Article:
Guidelines emphasise the importance of low-density lipoprotein cholesterol (LDL-C) goals for cardiovascular risk reduction. Given the importance of association between high-density lipoprotein (HDL-C) and triglycerides (TG) normal levels and cardiovascular risk, there is an additional need to further evaluate diverse dyslipidaemic populations.


A retrospective longitudinal observational study of patients aged ≥ 35 years on lipid-modifying therapy (LMT) for ≥ 12 months was conducted from patient records pooled from five Asian countries (Malaysia, Korea, Hong Kong, Thailand and Philippines). The prevalence of lipid abnormalities and goal attainment was assessed 12 months before and after LMT initiation.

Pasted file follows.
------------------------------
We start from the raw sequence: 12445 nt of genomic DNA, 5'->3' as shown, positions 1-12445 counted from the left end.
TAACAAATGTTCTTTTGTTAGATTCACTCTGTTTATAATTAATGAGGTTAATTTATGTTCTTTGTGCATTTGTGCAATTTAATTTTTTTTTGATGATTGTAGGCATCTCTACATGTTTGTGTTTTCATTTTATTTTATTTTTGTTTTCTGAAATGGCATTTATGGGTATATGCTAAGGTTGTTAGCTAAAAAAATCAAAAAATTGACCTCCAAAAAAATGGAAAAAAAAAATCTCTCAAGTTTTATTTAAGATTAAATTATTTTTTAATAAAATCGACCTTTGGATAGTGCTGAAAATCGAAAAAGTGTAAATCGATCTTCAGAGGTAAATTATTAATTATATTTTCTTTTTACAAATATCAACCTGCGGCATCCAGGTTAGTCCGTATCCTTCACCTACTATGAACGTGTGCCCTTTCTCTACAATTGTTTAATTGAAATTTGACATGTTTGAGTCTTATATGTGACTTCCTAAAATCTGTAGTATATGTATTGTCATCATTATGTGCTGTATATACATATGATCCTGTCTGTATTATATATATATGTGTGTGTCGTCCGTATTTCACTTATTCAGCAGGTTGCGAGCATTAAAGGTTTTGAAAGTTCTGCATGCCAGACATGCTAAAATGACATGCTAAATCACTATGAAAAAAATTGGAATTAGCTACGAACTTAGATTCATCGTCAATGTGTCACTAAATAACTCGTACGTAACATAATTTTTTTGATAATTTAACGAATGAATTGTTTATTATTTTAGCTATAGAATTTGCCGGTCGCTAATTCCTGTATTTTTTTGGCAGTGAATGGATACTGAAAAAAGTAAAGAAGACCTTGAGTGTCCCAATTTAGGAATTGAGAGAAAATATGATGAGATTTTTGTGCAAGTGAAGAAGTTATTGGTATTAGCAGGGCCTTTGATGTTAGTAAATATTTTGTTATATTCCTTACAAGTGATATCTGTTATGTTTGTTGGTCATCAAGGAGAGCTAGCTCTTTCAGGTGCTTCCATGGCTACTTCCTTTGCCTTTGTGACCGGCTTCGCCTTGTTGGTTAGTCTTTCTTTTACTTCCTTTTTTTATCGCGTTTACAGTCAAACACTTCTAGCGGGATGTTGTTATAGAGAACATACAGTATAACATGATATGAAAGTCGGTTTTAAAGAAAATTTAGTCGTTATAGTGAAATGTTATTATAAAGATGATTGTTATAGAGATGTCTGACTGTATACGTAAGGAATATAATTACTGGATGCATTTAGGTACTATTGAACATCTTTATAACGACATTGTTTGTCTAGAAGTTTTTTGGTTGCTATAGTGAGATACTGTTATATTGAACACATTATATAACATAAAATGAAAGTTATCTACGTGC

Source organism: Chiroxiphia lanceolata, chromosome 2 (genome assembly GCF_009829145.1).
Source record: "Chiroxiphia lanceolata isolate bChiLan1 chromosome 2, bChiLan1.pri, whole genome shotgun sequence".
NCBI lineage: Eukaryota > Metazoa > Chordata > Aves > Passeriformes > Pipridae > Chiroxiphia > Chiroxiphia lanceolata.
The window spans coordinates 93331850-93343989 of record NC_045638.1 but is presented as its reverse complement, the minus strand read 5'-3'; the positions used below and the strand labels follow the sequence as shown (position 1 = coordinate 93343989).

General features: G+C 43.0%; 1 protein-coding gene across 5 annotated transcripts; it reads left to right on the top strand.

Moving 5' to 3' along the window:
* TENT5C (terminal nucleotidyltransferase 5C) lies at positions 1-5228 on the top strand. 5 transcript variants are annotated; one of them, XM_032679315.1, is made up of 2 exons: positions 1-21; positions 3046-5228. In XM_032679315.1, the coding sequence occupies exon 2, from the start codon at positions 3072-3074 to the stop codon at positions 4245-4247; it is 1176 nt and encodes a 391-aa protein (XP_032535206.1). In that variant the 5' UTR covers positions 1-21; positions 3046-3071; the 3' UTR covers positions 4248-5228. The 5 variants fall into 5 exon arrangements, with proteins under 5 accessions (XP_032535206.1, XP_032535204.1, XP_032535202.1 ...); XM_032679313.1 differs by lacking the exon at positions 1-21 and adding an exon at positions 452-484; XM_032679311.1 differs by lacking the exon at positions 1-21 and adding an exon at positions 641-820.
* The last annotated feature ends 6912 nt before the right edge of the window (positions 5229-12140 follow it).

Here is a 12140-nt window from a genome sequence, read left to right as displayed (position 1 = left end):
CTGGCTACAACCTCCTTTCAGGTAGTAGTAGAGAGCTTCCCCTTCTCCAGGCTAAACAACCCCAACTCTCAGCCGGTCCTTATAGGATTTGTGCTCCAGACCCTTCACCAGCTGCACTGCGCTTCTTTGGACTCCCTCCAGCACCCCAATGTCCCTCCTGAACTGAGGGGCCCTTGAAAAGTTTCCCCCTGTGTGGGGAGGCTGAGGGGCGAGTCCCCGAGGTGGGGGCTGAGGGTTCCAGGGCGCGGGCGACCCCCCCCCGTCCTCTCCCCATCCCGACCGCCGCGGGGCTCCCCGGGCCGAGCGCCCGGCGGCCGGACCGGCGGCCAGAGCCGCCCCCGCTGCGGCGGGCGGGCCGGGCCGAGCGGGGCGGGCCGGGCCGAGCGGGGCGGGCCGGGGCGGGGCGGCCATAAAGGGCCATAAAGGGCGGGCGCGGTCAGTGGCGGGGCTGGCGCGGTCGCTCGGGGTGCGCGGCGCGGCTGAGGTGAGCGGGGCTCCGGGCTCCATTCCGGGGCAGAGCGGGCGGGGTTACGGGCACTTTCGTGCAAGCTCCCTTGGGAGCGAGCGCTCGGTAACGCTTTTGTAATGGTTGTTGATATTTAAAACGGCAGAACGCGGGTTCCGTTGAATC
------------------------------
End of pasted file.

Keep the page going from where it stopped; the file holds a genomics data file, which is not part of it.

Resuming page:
Among 3256 patients (mean age – 58.6 years, 50.4% men), 65.4% were high-risk patients and 88% were on statin therapy. At baseline 94.7% of all patients had at least one abnormal lipid value elevated, LDL-C (86.2%) being the most prevalent. Non-smokers [OR (95% CI): 1.42 (1.08–1.87)], non-diabetics [2.35 (1.96–2.82)], non-cardiovascular disease patients [1.77 (1.42–2.21)] and those from Korea [2.56 (1.83–3.59)] were more likely to attain LDL-C goals. On the contrary, women [0.82 (0.68–0.98)], subjects with FRS > 20% [0.56 (0.41–0.77)] those from Malaysia [0.55 (0.39–0.77)] and the Philippines [0.18 (0.12–0.28)] were less likely to reach LDL-C goals. Fewer characteristics were independently associated with reaching normal levels of HDL-C and TG and attaining at least two normal lipid levels.


While current LMT reduced the prevalence of dyslipidaemia, a third of patients still failed to achieve target/normal levels. We highlight country differences and the importance of improving therapy to attain multiple lipid goals/normal levels.